Fairlie Locomotive

Fairlie Locomotive

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Please note that the content of this book primarily consists of articles available from Wikipedia or other free sources online. A Fairlie is a type of articulated steam locomotive that has the driving wheels on bogies. The locomotive may be double-ended or single ended. Fairlies are most associated with the Ffestiniog Railway in Wales. While the Fairlie locomotive has all but disappeared, the vast majority of diesel and electric locomotives in the world today follow a form not too dissimilar from Fairlies two power trucks with all axles driven, and many also follow Fairlie's idea of being double-ended, capable of being driven equally well in both directions. The Fairlie was invented and patented by the Scottish engineer Robert Francis Fairlie in 1864. He had become convinced that the conventional pattern of locomotive was seriously deficient; they wasted weight on unpowered wheels and on a tender that did nothing but carry fuel and water without contributing to the locomotive's adhesive weight. Furthermore, the standard locomotive had a front and back, and was not intended for prolonged driving in reverse, thus requiring a turntable or wye at every terminus. Fairlie's answer was a double-ended steam locomotive, carrying all its fuel and water aboard the locomotive and with every axle driven.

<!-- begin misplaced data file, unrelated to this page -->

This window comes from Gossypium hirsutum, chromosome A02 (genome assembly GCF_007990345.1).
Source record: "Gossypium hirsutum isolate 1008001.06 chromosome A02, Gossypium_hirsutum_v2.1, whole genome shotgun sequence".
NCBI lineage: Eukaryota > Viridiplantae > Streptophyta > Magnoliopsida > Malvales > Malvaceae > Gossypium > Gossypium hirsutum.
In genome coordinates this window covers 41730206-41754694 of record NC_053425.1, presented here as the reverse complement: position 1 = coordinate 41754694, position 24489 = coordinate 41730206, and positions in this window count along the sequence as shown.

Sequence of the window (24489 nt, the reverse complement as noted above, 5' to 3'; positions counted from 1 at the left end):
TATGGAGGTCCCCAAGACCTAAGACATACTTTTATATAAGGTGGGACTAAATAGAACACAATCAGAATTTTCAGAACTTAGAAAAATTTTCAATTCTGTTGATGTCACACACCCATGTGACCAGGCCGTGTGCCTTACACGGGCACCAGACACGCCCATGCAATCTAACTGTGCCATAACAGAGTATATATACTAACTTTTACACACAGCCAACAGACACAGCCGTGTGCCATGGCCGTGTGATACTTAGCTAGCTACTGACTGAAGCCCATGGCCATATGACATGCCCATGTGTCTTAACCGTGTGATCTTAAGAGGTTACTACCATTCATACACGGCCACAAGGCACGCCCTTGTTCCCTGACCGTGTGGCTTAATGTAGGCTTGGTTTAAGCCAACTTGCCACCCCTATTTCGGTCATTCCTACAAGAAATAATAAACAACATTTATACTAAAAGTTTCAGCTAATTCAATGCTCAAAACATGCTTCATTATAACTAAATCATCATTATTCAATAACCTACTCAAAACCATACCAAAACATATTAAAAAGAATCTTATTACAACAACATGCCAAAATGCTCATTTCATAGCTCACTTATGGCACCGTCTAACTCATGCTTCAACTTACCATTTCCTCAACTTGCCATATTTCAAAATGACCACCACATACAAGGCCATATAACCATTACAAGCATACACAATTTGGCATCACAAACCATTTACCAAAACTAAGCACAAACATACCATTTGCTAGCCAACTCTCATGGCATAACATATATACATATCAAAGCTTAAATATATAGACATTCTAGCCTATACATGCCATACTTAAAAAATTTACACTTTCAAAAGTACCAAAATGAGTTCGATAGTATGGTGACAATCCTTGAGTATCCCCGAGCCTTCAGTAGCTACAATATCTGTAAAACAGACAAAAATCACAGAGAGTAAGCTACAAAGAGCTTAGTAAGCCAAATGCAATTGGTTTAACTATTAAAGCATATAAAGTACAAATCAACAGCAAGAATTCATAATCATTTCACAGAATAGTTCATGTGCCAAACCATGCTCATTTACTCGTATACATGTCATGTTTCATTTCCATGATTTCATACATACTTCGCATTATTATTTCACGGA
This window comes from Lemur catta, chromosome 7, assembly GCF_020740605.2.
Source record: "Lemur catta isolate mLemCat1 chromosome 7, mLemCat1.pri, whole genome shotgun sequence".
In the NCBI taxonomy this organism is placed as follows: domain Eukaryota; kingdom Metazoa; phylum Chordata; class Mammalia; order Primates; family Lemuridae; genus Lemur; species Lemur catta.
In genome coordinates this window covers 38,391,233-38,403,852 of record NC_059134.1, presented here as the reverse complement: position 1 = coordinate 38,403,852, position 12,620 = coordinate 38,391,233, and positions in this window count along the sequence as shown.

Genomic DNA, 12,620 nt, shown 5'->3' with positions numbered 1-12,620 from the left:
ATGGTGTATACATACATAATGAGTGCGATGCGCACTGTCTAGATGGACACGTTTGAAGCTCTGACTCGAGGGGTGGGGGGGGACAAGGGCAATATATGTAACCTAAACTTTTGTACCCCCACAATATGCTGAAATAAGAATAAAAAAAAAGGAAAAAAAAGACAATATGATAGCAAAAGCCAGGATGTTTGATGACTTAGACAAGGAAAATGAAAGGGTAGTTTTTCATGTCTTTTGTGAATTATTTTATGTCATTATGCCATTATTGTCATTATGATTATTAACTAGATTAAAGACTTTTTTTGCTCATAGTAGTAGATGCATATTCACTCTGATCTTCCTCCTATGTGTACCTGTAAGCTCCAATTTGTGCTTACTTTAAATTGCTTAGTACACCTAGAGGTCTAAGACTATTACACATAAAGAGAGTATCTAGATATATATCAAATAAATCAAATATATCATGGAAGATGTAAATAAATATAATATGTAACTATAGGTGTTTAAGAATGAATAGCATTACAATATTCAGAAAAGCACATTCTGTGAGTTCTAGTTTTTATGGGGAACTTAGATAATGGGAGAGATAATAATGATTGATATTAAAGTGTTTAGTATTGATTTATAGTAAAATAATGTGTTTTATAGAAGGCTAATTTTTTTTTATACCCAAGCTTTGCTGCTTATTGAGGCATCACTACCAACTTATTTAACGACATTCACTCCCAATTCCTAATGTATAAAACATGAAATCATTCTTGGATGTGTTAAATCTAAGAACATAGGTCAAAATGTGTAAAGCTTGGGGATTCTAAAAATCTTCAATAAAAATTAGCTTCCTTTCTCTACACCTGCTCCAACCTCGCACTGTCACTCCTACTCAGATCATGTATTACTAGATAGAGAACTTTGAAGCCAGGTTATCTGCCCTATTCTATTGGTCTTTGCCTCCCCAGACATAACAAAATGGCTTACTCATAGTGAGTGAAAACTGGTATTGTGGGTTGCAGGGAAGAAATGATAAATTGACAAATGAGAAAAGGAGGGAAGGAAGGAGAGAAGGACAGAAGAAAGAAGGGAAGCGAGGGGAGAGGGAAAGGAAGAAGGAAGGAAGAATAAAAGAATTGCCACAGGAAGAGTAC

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Product details

  • Paperback | 104 pages
  • 152 x 229 x 6mm | 163g
  • Loc Publishing
  • United States
  • English
  • 6135921746
  • 9786135921748